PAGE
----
Humane Society calls on NFL to boot players involved in dog fighting
ATLANTA -- A prominent animal-rights group called on NFL commissioner Roger Goodell to ban players who are involved in dog fighting, saying it was especially troubled that evidence of the deadly activity was allegedly found at a home owned by Atlanta Falcons quarterback Michael Vick.
The Humane Society of the United States sent a letter to Goodell on Thursday, calling on the NFL to "collaborate with us in an organized effort to eradicate animal cruelty and illegal animal fighting activity from the ranks of the NFL."
"We believe that the current situation involving Michael Vick is indicative of a larger subculture within the NFL of dog fighting and other forms of violence against animals," wrote Wayne Pacelle, chief executive officer of the Humane Society.
While conducting a drug investigation last week, Virginia authorities raided a home owned by Vick, though he wasn't the one being targeted. The investigators reported finding dozens of dogs, some injured and malnourished, and evidence of dog fighting.
The Humane Society has alleged that veterinary supplies, blood-soaked carpeting, treadmills used for training, scales for weighing the animals and tools used to pry apart a dog's jaws were confiscated from the property.
Pacelle said his group "tracks 10 underground dog fighting magazines and a laundry list of Web sites, and we can assure you that this is a major underground criminal industry." He also repeated the group's claims that it suspected Vick was involved in dog fighting long before last week's raid.
The NFL has said it is investigating the case, and Goodell summoned Vick to a private meeting while the quarterback was in New York last weekend for the NFL draft. "I'm not familiar with the letter," league spokesman Greg Aiello said. "We are looking into the incident."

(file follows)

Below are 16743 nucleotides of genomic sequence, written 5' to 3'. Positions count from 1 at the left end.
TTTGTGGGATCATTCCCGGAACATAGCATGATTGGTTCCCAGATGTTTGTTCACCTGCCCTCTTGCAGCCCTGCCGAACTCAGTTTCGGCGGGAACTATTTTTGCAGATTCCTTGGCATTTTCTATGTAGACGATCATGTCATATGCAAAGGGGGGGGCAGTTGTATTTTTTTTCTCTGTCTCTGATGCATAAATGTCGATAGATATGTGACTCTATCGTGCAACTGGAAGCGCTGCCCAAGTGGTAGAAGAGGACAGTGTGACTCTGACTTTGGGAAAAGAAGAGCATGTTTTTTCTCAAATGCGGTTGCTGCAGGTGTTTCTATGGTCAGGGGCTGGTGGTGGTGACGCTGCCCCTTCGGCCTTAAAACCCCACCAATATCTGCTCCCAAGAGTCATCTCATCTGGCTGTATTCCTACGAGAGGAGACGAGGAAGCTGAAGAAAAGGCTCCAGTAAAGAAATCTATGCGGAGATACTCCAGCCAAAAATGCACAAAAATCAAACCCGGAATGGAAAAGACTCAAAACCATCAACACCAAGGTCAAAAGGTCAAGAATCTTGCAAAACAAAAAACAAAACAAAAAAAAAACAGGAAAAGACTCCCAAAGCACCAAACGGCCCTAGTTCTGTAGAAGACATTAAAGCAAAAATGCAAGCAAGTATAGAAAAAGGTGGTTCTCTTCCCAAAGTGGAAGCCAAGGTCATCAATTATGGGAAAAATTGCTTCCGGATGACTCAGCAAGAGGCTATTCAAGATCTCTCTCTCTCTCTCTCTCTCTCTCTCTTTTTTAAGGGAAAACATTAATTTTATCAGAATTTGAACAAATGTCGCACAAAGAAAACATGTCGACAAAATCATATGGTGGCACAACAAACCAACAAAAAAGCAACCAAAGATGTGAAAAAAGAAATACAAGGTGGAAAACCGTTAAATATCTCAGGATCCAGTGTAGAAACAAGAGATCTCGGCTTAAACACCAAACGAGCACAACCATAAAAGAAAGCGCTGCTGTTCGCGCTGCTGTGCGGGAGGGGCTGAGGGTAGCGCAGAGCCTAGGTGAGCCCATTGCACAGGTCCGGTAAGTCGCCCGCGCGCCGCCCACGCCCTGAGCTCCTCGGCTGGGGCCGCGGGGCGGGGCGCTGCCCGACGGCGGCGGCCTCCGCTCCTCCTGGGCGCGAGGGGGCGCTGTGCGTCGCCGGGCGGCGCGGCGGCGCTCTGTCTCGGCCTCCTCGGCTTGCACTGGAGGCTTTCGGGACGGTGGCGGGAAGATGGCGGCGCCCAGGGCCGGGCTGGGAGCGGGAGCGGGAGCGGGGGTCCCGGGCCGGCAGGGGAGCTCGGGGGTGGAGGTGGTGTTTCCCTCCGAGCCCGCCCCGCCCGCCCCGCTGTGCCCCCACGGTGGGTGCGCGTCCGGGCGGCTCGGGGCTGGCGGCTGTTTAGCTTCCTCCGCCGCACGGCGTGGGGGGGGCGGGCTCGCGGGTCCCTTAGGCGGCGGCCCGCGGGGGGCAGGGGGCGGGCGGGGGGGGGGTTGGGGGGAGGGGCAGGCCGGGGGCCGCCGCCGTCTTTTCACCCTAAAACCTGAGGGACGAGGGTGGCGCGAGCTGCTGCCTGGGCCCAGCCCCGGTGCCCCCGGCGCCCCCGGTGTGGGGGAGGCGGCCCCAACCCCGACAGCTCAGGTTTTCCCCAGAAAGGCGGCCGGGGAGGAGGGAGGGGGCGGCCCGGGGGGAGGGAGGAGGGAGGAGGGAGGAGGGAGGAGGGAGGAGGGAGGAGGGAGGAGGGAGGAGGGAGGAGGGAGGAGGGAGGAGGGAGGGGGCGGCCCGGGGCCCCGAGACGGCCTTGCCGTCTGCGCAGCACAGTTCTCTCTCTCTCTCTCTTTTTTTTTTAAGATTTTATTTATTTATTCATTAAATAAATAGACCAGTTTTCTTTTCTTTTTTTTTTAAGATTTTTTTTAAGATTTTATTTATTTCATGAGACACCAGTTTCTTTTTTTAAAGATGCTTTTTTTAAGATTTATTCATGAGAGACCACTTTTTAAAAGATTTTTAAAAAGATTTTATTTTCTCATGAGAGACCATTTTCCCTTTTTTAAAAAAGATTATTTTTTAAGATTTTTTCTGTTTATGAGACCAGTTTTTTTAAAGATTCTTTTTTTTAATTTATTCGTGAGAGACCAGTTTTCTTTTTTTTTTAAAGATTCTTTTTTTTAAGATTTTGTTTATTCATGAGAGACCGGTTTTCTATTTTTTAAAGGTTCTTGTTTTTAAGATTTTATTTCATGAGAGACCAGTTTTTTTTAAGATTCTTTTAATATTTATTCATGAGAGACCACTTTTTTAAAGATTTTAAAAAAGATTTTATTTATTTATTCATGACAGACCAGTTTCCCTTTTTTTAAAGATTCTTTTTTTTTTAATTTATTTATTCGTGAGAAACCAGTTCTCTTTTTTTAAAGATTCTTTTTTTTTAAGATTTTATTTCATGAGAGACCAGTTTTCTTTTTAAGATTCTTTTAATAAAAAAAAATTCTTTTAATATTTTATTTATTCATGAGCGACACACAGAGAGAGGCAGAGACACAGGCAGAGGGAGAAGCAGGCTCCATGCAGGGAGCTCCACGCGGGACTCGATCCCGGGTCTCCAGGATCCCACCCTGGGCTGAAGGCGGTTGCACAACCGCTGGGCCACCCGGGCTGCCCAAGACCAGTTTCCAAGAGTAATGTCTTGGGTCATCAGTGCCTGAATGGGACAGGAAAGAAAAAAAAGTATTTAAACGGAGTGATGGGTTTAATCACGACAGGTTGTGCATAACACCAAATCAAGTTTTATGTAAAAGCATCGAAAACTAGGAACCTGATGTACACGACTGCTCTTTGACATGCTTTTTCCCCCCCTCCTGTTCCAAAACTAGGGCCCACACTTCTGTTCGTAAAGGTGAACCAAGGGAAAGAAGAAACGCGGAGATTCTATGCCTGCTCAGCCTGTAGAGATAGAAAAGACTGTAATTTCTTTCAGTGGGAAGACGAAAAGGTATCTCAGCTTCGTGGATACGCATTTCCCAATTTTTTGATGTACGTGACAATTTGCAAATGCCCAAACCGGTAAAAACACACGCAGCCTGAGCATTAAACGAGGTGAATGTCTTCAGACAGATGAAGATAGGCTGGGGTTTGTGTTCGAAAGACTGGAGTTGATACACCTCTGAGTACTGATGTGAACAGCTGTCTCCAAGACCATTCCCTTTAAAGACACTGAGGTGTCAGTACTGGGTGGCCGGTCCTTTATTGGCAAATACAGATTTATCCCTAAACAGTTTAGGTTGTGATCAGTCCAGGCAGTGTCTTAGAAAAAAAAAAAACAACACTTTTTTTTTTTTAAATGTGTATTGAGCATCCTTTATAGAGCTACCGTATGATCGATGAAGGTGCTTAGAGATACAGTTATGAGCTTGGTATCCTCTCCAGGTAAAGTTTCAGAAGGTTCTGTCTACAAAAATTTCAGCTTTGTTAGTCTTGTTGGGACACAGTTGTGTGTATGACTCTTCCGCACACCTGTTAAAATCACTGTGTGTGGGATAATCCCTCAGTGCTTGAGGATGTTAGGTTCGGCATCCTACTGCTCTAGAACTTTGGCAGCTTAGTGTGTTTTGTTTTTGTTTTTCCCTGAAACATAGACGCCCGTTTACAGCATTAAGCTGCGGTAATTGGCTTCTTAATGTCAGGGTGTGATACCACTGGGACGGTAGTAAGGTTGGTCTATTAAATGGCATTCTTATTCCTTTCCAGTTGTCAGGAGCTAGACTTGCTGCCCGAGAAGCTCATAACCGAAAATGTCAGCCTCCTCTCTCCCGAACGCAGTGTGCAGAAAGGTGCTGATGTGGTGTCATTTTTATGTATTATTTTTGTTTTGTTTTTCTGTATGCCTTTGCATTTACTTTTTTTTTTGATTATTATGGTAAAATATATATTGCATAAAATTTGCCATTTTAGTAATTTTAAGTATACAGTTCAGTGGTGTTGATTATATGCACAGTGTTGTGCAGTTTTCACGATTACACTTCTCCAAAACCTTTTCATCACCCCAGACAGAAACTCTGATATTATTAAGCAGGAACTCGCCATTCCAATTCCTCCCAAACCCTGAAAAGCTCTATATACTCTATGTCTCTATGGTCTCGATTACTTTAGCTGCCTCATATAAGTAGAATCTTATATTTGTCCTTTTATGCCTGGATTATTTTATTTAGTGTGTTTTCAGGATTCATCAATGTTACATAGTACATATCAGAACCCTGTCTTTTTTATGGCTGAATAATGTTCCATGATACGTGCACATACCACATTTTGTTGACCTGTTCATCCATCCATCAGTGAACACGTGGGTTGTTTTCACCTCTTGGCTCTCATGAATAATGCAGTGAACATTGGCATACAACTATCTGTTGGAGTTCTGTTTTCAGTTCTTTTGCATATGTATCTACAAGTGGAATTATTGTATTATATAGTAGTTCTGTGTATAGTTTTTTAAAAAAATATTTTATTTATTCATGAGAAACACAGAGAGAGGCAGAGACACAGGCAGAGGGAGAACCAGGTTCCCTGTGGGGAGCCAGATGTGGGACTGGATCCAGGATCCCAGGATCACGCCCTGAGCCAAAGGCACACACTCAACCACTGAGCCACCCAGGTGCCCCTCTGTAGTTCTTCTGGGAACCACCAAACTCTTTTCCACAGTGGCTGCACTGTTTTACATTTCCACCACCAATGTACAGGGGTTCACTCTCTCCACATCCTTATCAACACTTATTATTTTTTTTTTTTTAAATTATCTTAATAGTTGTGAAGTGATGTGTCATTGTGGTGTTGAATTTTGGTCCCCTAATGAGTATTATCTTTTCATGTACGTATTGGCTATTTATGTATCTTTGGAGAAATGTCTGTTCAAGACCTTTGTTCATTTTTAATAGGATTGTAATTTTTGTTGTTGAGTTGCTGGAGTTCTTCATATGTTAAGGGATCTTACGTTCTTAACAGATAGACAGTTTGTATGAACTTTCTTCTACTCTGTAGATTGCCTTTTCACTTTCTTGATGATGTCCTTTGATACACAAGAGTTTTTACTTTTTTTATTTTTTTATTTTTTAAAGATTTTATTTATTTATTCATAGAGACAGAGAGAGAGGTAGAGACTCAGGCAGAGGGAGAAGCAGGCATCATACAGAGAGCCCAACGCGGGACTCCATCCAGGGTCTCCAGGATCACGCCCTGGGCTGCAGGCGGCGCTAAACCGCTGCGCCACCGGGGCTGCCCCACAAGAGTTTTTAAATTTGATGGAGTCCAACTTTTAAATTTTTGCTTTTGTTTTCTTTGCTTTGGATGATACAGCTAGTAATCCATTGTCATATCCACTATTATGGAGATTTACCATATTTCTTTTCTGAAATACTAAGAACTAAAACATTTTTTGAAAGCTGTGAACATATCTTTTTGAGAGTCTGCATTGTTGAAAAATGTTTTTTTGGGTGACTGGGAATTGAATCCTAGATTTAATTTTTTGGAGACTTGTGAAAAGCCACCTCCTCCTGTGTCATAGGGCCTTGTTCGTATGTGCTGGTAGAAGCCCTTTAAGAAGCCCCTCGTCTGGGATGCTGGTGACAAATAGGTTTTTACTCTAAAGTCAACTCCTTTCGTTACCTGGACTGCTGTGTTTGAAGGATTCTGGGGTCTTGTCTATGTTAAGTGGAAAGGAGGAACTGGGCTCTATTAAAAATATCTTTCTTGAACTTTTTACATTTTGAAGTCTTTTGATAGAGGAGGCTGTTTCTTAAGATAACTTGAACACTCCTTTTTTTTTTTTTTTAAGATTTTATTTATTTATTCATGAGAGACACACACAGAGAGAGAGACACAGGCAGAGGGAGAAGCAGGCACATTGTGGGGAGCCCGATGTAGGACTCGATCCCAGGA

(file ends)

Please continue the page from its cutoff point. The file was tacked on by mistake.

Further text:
Falcons spokesman Reggie Roberts said the team had no comment on the Humane Society's letter. Vick has maintained that he never visited the home, even though he owned it and allowed a cousin to live there. He blamed family members for taking advantage of his generosity and said he felt like a victim too.
The Humane Society is skeptical of Vick's explanation.
"The problem of illegal animal fighting and other forms of animal cruelty is widespread, but they have a particular significance where high-profile sports personalities are concerned because of the influence the behavior and habits of these athletes have over fans," Pacelle wrote.
Vick isn't the only player facing the wrath of animal-rights advocates. Defensive lineman Jonathan Babineaux is facing felony charges in the death of his girlfriend's dog. The player has denied responsibility.
"We hope you will collaborate with The HSUS to combat animal cruelty and animal fighting in order to send a clear message to the public that the NFL does indeed intend to hold its players to the highest standards," Pacelle said in his letter to Goodell.
"By setting an example of compassion for the public, the NFL has the chance to tackle the problem of animal cruelty and animal fighting from the top down and to truly make a difference for our communities."
While Vick has denied involved in dog fighting, he does have an apparent interest in breeding animals such as pit bulls and Rottweilers. A Web site for "Mike Vick K-9 Kennels" includes a disclaimer that any of its dogs are used for fighting, which is banned nationwide and is a felony in 48 states including Virginia and Georgia.
Another Web site for an Atlanta-area breeder, Sanders Kennels, shows a picture of Vick holding a Presa Canario puppy, an animal that it says is "bred for loyalty, protection, guarding, and peace of mind. They can and will protect."
On the Net:
--Vick K-9 Kennels: www.vicksk9kennels.com
--Sanders Kennels: www.sanderskennels.com/Presa--Male--Imports.htm
Copyright 2007 by The Associated Press
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